In any attempt to create synthetic crude oil from coal, the first obstacle to be overcome is the hydrogen deficiency of coal as compared to petroleum. While crude oils vary widely in physical characteristics from oil field to oil field, all crude oils contain approximately 10% hydrogen (H2) by weight. Coals, also vary widely in physical characteristics from deposit to deposit, but the hydrogen content in each bituminous coal deposit approximates 5% by weight, with anthracite deposits containing even lower percentages of hydrogen, on a moisture and ash free basis. Liquefying coal, then, is not enough, because it must also be hydrogenated so that coal as a liquid contains hydrogen in quantities approaching that of crude oil. It will be appreciated that it is highly desirable to hydrogenate the coal in situ so that it may be pumped to the surface as a true synthetic crude oil even though, to date, coal has not even been liquefied in situ on a reliable commercial basis. It should be further realized in the in situ production of synthetic crude oil, that just as natural crude oil often has to be cleaned at the surface, i.e., dewatered and desanded, synthetic crude oil from coal will also often have to be cleaned, i.e., deashed.
While most prior art liquefaction of coal has been performed with elaborate equipment above ground, some prior art is directed toward liquefaction of coal in situ, see for example U.S. Pat. No. 2,595,979 of Pevere et al. It is well known in the art, whether attempts be made to practice it above ground or underground, that the hydrogen deficiency of coal must be corrected by the addition of hydrogen from an outside source. Processes to add hydrogen are numerous and heretofore have enjoyed the most successes, from an engineering point of view, in the controlled confines of above ground pressure vessels. Various schemes have been advanced to hydrogenate coal in situ. All have been, at best, marginal from a technical point of view and complete failures from a commercial point of view.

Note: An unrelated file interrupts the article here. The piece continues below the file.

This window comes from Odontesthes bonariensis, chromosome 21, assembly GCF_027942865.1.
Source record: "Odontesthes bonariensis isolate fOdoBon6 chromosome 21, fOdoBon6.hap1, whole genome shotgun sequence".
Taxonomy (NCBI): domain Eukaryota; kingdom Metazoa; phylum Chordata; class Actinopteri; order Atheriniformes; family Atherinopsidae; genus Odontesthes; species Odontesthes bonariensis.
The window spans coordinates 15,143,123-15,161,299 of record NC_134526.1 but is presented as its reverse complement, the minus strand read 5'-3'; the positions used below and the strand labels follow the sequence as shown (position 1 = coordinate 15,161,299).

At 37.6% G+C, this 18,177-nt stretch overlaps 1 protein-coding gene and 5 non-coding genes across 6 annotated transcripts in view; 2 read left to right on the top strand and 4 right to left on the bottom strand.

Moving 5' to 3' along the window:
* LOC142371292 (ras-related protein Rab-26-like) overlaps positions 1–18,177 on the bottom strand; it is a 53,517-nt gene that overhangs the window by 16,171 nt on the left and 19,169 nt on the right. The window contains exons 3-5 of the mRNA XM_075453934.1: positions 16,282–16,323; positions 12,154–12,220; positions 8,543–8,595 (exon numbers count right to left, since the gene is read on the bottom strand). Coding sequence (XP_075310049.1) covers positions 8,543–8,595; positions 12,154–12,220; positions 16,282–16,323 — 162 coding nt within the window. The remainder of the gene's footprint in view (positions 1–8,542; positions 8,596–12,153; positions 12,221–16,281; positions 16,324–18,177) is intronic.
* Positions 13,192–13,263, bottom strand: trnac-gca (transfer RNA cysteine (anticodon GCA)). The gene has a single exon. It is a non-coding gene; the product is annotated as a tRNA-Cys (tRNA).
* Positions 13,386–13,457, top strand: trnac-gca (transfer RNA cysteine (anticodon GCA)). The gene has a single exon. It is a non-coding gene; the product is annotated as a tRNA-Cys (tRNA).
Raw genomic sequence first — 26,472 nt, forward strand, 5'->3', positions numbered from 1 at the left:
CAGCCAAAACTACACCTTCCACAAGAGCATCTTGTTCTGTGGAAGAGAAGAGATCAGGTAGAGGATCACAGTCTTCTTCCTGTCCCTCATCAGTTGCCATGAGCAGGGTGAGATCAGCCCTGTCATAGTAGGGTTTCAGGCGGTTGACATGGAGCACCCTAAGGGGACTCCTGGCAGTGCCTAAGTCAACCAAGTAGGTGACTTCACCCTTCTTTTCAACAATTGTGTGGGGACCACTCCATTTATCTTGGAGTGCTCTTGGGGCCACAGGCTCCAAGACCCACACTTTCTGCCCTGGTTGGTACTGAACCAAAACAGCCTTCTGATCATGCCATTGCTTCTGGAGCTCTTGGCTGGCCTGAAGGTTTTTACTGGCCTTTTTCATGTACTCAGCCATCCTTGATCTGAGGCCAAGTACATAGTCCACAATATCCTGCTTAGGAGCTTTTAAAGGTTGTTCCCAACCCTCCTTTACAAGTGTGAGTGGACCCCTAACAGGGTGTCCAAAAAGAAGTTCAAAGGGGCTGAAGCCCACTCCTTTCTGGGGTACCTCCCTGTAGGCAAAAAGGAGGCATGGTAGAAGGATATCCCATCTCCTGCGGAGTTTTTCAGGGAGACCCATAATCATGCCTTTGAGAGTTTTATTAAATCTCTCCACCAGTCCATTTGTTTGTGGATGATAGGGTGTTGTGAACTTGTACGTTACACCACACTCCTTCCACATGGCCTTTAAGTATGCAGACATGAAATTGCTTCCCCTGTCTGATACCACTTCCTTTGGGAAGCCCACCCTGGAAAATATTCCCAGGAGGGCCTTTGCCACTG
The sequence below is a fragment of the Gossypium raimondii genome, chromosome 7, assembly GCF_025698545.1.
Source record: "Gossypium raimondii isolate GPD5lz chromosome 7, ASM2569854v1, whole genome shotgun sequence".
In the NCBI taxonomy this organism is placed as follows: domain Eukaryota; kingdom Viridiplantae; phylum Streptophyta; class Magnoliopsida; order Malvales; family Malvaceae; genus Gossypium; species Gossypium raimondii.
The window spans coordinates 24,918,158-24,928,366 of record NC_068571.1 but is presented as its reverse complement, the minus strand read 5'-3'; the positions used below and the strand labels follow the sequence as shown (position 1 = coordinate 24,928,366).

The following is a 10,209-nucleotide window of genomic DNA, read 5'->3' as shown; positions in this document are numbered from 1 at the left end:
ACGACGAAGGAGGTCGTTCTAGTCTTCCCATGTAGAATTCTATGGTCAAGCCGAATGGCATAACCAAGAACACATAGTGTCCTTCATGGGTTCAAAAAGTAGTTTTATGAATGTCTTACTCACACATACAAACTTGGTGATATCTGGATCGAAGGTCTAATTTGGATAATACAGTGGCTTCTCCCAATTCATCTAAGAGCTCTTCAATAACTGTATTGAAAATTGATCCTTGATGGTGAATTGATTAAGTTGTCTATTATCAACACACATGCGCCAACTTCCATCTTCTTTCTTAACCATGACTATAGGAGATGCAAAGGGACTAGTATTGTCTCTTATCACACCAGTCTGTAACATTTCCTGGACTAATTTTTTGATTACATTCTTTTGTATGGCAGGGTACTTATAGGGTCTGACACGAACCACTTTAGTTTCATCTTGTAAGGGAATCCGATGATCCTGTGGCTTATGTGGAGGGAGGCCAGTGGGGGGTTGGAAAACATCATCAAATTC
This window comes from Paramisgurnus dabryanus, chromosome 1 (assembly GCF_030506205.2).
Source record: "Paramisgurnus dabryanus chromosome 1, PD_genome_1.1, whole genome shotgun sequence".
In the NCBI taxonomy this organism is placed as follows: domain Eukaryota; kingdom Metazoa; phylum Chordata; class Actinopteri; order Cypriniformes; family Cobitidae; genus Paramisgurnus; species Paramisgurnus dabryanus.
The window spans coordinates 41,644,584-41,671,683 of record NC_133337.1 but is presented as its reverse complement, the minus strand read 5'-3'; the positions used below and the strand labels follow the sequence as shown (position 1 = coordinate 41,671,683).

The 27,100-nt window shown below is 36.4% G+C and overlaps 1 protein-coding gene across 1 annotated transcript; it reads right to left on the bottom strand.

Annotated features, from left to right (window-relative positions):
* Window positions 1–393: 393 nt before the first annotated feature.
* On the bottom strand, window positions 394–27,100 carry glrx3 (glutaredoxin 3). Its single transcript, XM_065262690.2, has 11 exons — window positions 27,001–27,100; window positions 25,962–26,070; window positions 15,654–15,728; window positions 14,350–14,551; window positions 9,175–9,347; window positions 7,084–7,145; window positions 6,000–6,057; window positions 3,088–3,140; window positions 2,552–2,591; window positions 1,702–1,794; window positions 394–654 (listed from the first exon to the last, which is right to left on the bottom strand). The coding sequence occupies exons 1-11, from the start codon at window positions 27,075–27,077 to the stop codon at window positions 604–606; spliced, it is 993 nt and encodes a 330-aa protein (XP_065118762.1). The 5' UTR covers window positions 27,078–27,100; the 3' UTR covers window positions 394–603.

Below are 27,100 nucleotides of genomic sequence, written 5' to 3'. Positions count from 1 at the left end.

There are serious problems underground to be overcome before any scheme of hydrogenation will work. One of the more serious problems is that of bringing the coal in situ up to reaction temperature. The massive coal deposit is quite frigid compared to the temperature required for hydrogenation reactions at commercially acceptable reaction rates. Numerous schemes have been proposed to raise the temperature of the underground coal. One scheme proposes the placing of electric heaters underground. The number of electric heaters required and the electric power required to bring the coal deposit up to temperature are quite disproportionate to any expected benefits that might accrue. Another scheme proposes injection of superheated vapors into the coal stratum so that, upon condensation of the vapors into liquid, heat will be added through the latent heat of condensation. This results in insignificant additions of heat in hairline cracks or narrow fractures and to localized hot spots in the wider fractures. Still another scheme proposes heating the coal formation by using the heat from the exothermic reaction of hydrogenation itself. If this scheme could be initiated, it would soon be reduced to ineffectiveness due to the enormous volume of cool coal that serves as a heat sink. Still another scheme proposes very high pressures to generate heat. At best an underground coal deposit tends to be a leaky pressure vessel, and with very high pressures the leaks are accentuated, including the possibilities of blow-outs all the way to the surface.
It is virtually imperative that the total coal deposit area to be liquefied be raised to a temperature conducive to hydrogenation and liquefaction and to applicants's knowledge this has not been satisfactorily accomplished in prior art attempts at in situ hydrogenation and liquefaction.
It is an object of the present invention to provide a new and improved method for removing coal from a subsurface coal formation.
It is another object of the present invention to provide a new and improved method for in situ liquefaction of coal.
It is another object of the present invention to provide a new and improved method for making a synthetic crude petroleum through in situ liquefaction of a coal formation.
It is another object of the present invention to provide a new and improved method for recovering coal from a subsurface coal formation which remains after a coal gasification project has been terminated.
It is another object of the present invention to provide a new and improved method of recovering coal by a liquefaction process from a hot coal bed which remains after an in situ coal gasification project.